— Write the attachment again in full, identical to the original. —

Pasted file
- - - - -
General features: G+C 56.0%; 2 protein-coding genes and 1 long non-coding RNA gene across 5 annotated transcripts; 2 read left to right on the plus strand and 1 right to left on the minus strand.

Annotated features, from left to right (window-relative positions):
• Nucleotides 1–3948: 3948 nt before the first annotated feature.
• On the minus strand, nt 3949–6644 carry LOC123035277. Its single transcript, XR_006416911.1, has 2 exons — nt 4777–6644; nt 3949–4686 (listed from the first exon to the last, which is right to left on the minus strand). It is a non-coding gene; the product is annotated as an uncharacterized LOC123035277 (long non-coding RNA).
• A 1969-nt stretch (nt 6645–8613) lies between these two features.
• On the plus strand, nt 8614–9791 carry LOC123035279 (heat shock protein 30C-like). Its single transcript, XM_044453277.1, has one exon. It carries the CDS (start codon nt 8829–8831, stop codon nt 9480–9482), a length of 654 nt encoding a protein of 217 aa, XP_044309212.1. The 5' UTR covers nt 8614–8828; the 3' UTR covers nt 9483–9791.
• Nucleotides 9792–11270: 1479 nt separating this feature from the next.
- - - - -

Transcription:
General features: G+C 56.0%; 2 protein-coding genes and 1 long non-coding RNA gene across 5 annotated transcripts; 2 read left to right on the plus strand and 1 right to left on the minus strand.

Annotated features, from left to right (window-relative positions):
• Nucleotides 1–3948: 3948 nt before the first annotated feature.
• On the minus strand, nt 3949–6644 carry LOC123035277. Its single transcript, XR_006416911.1, has 2 exons — nt 4777–6644; nt 3949–4686 (listed from the first exon to the last, which is right to left on the minus strand). It is a non-coding gene; the product is annotated as an uncharacterized LOC123035277 (long non-coding RNA).
• A 1969-nt stretch (nt 6645–8613) lies between these two features.
• On the plus strand, nt 8614–9791 carry LOC123035279 (heat shock protein 30C-like). Its single transcript, XM_044453277.1, has one exon. It carries the CDS (start codon nt 8829–8831, stop codon nt 9480–9482), a length of 654 nt encoding a protein of 217 aa, XP_044309212.1. The 5' UTR covers nt 8614–8828; the 3' UTR covers nt 9483–9791.
• Nucleotides 9792–11270: 1479 nt separating this feature from the next.